JRM Vol.22 No.5 pp. 623-630
doi: 10.20965/jrm.2010.p0623


2DOF Magnetically Driven Microtool for Soft Peeling of Zona Pellucida

Yoko Yamanishi*, Tomohiro Kawahara**, Tomohiro Iyanagi***,
Masaya Hagiwara**, Takehito Mizunuma***, Naoki Inomata**,
Shogo Kudo**, and Fumihito Arai***

*JST PRESTO, Department of Mechanical Science & Engineering, Nagoya University, Furo-cho, Chikusa-ku, Nagoya 464-8603, Japan

**Nagoya University, Japan

***Tohoku University, 6-6-01 Aramaki-Aoba, Aoba-ku, Sendai 980-8579, Japan

February 20, 2010
June 10, 2010
October 20, 2010
cell manipulation, magnetically driven microtool, biochip, photolithography, actuator
We automated removal of the swine oocyte zona pellucida using a 2DOF magnetically driven microtool (MMT) on a microfluidic chip. Multiple oocytes can be manipulated simultaneously highly stably, providing strong advantages over conventional manual manipulation using pipetting. We propose automating this process by activating a soft polymer microtool on a disposable microfluidic chip to stably mass-produce peeled oocytes - a breakthrough in high throughput and effective oocyte manipulation in cloning and fertility treatment.
Cite this article as:
Y. Yamanishi, T. Kawahara, T. Iyanagi, M. Hagiwara, T. Mizunuma, N. Inomata, S. Kudo, and F. Arai, “2DOF Magnetically Driven Microtool for Soft Peeling of Zona Pellucida,” J. Robot. Mechatron., Vol.22 No.5, pp. 623-630, 2010.
Data files:
  1. [1] S. Suzuki and E. Sato, “Ovum Research,” (Yokendo Ltd, Tokyo), pp. 362, 2001.
  2. [2] Y. Yamanishi, S. Sakuma, K. Onda, and F. Arai, “Biocompatible Polymeric Magnetically Driven Microtool for Particle Sorting,” J. of Micro and Nano Mechatronics, Vol.4, No.1, pp. 49-57, 2008.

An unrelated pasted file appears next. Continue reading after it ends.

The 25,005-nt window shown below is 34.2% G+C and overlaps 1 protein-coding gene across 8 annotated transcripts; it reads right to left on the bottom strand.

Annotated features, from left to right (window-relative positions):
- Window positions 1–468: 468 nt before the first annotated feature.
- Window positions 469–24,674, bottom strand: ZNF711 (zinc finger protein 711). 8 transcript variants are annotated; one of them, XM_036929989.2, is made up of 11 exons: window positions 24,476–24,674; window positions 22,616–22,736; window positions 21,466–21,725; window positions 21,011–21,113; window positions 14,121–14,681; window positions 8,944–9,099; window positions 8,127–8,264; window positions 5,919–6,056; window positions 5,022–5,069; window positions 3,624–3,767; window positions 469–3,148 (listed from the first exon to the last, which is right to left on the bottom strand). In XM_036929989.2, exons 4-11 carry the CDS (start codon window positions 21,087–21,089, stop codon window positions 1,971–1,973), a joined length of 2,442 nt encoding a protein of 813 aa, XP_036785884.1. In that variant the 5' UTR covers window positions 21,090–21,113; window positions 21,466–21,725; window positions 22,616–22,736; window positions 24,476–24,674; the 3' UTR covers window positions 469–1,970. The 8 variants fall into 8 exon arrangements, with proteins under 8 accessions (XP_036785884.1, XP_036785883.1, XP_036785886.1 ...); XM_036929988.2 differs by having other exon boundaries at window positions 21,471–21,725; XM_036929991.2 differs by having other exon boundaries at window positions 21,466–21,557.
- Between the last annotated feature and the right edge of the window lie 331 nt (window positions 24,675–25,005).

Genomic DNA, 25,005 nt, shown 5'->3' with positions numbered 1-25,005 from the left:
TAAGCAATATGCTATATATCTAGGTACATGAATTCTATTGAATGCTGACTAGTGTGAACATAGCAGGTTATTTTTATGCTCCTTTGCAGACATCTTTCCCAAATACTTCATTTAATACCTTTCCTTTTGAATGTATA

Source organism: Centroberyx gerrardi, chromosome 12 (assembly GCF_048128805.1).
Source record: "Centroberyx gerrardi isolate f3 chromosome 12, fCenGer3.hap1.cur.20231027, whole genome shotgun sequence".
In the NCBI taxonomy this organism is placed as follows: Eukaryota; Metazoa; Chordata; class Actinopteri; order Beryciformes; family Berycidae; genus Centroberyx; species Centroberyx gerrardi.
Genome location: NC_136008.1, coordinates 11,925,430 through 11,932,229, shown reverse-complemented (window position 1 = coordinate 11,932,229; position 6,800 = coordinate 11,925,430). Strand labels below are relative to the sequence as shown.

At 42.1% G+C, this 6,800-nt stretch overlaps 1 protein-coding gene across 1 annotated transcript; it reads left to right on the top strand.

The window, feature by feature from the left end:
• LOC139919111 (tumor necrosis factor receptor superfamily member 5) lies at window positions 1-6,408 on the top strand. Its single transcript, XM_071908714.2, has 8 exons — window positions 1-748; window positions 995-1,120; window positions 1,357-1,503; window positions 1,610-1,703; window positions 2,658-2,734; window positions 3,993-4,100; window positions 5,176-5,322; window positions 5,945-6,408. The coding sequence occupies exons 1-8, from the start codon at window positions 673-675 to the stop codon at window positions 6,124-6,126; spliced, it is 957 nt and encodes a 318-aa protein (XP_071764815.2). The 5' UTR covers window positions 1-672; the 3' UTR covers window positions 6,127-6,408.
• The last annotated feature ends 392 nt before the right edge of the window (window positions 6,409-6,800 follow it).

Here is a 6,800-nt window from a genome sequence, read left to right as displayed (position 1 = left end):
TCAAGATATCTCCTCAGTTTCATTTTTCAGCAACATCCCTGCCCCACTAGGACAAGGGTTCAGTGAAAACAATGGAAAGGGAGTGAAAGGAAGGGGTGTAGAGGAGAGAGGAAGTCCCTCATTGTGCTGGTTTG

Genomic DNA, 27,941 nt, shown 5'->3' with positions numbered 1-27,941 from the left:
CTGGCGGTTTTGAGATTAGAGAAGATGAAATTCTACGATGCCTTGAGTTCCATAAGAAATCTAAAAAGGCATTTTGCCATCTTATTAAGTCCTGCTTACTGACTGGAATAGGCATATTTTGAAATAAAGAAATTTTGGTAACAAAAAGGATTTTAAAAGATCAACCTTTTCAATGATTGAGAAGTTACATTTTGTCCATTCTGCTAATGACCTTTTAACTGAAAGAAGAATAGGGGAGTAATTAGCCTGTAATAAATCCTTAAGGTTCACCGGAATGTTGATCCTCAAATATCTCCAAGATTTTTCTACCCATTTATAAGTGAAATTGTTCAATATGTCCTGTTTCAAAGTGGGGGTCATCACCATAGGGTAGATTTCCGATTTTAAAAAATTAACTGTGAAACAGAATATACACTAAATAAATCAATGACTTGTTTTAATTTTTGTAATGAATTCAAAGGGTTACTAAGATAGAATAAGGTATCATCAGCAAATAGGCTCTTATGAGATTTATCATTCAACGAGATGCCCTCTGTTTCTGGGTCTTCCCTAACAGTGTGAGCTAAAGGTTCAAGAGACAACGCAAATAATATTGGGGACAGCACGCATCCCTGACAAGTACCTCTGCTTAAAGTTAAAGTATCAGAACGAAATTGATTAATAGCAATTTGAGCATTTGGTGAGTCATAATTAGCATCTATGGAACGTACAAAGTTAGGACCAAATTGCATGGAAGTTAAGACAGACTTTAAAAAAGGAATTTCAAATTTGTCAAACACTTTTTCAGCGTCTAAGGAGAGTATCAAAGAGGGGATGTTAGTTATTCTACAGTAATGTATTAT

3. [3] Y. Yamanishi, Y. Kihara, S. Sakuma, and F. Arai, “On-chip Droplet Dispensing by Magnetically Driven Microtool,” J. of Robotics and Mechatronics, Vol.21, No.2, pp. 229-235, 2009.
  4. [4] N. Inomata, T. Mizunuma, Y. Yamanishi, S. Kudo, and F. Arai, “Onchip Magnetically Driven Micro-robot for Enucleation of Oocyte,” 2009 Int. Symposium on Micromechatronics and Human Sciences (MHS), pp. 493-498, 2009.
  5. [5] H. C. Zeringue, D. J. Beebe, and M. B. Wheeler, “Removal of Cumulus from Mammalian Zygotes Using Microfulidic Techniques,” Biomedical Microdevices, Vol.3, pp. 219-224, 2001.
  6. [6] S. Sakuma, Y. Yamanishi, F. Arai, T. Arai, A. Hasegawa, T. Tanikawa, A. Ichikawa, O. Satoh, A. Nakayama, H. Aso, M. Goto, S. Takahashi, and K. Matsukawa, “ALL-in-one Unified Microfluidic Chip for Automation of Embryonic Cell Manipulation,” The 13th Int. Conf. on Miniaturized Systems for Chemistry and Life Sciences, (µ-TAS), pp. 1883-1885.
  7. [7] A. Ichikawa, T. Tanikawa, K. Matsukawa, S. Takahashi, and K. Ohba, “Fluorescent Monitoring Using Microfludics Chip and Development of Syringe Pump for Automation of Enucleation to Automate Cloning,” IEEE Int. Conf. on Robotics and Automation (ICRA), pp. 2231-2236, 2009.
  8. [8] K. D. Wells and A. M. Powell, “Blastomeres from Somatic Cell Nuclear Transfer Embryos Are Not Allocated Randomly in Chimeric Blastocysts,” Cloning, Vol.2, No.1, 2000.
  9. [9] “Rikanenpyo (Chronological Scientific Tables),” edited by National Astronomic Observatory Japan, Maruzen, Tokyo, 2007. (in Japanese)

*This site is desgined based on HTML5 and CSS3 for modern browsers, e.g. Chrome, Firefox, Safari, Edge, Opera.

Last updated on Jul. 12, 2024